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Capetonians want more mixed-use developments

21 Oct 2016

Mixed-use developments are no longer an emergent trend in Cape Town - they have become a firmly established feature of the city’s architectural landscape, especially in the CBD, where two more developments are already in the planning stage, and five new proposals are currently on the drawing board.

Shapiro says mixed-use buildings are a significant element of Sea Point’s ongoing upgrade, with prominent projects including the extensive redevelopment of The Ritz Hotel worth more than R100 million, which includes a new high-end retail component and the old Nedbank Building at the end of Main Road.

“The concept really took hold in Cape Town prior to the 2010 world Cup when several mixed-use buildings were constructed in and around the city, including The Mirage on Hudson Street in De Waterkant which was recently voted as the best development in Cape Town, and The Icon Centre in the Foreshore with over 80 apartments, three floors of offices, and a shopping centre on the ground floor,” says Chad Shapiro, Senior Commercial Broker for Lew Geffen Sotheby’s International Realty in the CBD, City Bowl and on the Atlantic Seaboard.

“We are now seeing more of these developments being built along the Atlantic Seaboard in Green Point, Sea Point and the V&A Waterfront, as well as in Vredehoek in the City Bowl.”

Shapiro says mixed-use buildings are a significant element of Sea Point’s ongoing upgrade, with prominent projects including the extensive redevelopment of The Ritz Hotel worth more than R100 million, which includes a new high-end retail component and the old Nedbank Building at the end of Main Road.

“We have seen that the real estate sector as a whole has benefited from the balanced combination of fixed and variable tenants who are increasingly less dependent on location and tourism.”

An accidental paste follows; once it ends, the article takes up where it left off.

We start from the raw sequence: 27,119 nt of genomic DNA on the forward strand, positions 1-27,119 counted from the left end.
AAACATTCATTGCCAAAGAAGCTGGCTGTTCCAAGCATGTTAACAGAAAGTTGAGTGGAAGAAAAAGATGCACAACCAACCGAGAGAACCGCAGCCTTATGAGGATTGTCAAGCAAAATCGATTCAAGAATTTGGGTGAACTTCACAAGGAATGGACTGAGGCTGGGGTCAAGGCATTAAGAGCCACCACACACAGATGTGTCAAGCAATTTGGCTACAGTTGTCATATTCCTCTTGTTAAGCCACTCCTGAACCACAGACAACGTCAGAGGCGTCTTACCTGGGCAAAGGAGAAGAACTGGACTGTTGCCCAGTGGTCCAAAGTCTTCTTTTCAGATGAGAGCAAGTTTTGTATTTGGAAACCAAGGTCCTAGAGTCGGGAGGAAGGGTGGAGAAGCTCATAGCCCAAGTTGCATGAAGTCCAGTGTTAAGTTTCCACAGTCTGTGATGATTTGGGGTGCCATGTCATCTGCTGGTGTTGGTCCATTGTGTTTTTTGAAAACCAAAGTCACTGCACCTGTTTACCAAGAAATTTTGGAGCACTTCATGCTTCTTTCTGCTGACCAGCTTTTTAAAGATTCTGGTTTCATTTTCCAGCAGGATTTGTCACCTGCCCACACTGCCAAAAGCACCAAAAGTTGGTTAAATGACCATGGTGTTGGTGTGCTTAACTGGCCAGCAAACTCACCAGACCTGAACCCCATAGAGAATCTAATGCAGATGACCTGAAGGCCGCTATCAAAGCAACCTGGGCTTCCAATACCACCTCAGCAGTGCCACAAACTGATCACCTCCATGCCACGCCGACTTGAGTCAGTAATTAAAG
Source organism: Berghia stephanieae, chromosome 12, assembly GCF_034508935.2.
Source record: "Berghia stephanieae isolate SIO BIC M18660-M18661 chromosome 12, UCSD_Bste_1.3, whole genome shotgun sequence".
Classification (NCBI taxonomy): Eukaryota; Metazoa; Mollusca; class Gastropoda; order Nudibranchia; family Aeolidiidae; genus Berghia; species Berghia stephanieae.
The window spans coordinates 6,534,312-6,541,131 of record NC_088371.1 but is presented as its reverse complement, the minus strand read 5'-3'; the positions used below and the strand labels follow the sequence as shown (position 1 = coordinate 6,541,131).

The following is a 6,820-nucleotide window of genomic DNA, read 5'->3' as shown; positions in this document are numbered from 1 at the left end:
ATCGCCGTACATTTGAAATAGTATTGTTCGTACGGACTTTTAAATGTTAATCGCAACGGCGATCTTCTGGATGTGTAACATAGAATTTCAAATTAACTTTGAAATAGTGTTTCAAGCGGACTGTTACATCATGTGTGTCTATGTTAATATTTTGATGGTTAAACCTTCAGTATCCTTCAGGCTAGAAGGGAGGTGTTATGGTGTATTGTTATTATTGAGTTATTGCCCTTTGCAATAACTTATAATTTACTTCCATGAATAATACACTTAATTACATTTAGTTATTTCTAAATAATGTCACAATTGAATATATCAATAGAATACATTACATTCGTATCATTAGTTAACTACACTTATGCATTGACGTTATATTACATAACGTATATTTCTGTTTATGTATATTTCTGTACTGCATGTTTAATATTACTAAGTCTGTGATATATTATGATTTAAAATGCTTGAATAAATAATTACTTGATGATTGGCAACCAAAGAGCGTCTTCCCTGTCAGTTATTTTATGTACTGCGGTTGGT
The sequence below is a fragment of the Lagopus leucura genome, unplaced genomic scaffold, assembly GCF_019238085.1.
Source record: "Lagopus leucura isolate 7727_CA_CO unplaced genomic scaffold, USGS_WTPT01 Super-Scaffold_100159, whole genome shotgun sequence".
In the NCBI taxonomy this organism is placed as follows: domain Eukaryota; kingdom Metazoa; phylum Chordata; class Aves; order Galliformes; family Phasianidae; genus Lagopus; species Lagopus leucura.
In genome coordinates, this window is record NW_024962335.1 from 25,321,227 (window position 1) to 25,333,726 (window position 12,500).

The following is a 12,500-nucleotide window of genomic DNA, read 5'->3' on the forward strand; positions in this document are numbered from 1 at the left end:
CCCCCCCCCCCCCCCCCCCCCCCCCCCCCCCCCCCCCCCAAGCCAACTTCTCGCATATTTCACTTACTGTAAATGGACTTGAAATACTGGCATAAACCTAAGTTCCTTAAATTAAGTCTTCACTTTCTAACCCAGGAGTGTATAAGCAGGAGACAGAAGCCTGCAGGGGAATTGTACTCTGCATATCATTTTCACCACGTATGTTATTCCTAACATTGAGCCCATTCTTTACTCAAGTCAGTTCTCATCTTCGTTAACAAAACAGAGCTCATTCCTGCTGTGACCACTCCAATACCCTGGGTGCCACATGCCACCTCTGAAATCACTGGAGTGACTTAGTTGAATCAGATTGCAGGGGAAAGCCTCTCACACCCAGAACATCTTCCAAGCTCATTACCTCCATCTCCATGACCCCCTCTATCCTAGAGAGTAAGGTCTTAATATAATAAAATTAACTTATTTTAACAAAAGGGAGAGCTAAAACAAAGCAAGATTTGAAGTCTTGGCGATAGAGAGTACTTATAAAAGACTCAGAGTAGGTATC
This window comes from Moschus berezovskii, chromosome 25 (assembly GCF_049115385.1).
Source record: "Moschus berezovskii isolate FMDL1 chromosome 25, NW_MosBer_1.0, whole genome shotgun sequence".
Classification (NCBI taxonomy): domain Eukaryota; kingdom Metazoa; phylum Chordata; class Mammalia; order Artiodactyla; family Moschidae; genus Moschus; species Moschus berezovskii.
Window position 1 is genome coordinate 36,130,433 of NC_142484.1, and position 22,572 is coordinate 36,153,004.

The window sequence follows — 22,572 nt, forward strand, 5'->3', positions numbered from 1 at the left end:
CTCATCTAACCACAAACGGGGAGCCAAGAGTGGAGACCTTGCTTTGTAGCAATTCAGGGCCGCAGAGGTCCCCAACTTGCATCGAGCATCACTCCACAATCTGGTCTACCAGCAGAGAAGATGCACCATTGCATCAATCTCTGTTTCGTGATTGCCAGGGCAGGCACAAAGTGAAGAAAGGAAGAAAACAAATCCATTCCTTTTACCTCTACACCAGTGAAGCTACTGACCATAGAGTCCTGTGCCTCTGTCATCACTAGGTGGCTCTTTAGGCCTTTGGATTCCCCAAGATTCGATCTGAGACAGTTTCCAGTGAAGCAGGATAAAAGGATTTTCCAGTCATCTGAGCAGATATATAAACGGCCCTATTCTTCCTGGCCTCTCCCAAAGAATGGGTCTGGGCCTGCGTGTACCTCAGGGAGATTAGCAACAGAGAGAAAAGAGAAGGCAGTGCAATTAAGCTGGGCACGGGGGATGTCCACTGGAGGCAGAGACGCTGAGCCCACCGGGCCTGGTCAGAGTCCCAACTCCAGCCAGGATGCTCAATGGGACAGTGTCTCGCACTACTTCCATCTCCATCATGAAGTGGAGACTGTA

Brendan Miller, Lew Geffen Sotheby’s International Realty Atlantic Seaboard and City Bowl CEO, says mixed-use developments offer a cornucopia of benefits to both residents and businesses, not least the convenience of everything in one place that is an increasingly appealing factor to buyers.

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“Cape Town’s swelling population has exacerbated traffic congestion during peak hours, significantly extending commuting time between the city and the suburbs, and people are no longer willing to spend hours in a car every day,” says Miller.

“Instead, people can live, work and play in one neighbourhood as they are within walking distance of myriad amenities, including their places of work.”

Miller says many of these properties also cater to residents’ essential needs by incorporating retail components, restaurants and gym facilities, and often also offices.

Lew Geffen, Chairman of Lew Geffen Sotheby’s International Realty, says an increasing number of Capetonians are beginning to recognise the value of exchanging their suburban homes for the convenience of city living.

He says correctly priced apartments are, almost without exception, snapped up within four to six weeks of being listed.

“The growing investor confidence is further evidenced by the fact that some developers are now renting out new fully-furnished apartments in anticipation that the value of these properties will continue to grow exponentially, underpinned by a strong rental market,” says Geffen.

“For many years, the price point for residential property on The Atlantic Seaboard was a lot higher than in the City Bowl and CBD, but this gap has narrowed considerably in recent years, with city pricing now almost in line with that of Sea Point and Green Point,” says Shapiro.

Cape Town Central City Improvement District (CCID) statistics from a survey conducted in the last quarter of 2015 revealed that owner-occupied residential properties in the CBD increased from 47% in 2014 to 52% in 2015, while 73% of the survey respondents lived within 3km of their work or place of study.

Rob Kane, Chairperson of the CCID, says although city residents still fall primarily within the 25 to 34 age group, there has recently been a notable spike in interest from investors in the 35 to 44 year age bracket.

The survey further established that the top reason cited for living in the CBD is proximity to work, and the top category of profession among those surveyed this year is media, marketing and publishing, followed by creative industries and the financial sector.

“We are constantly looking for stand-alone homes in these areas that have commercial rights, or that offer subdivision to meet the rampantly growing demand for residential and commercial development in these prime areas,” says Shapiro.

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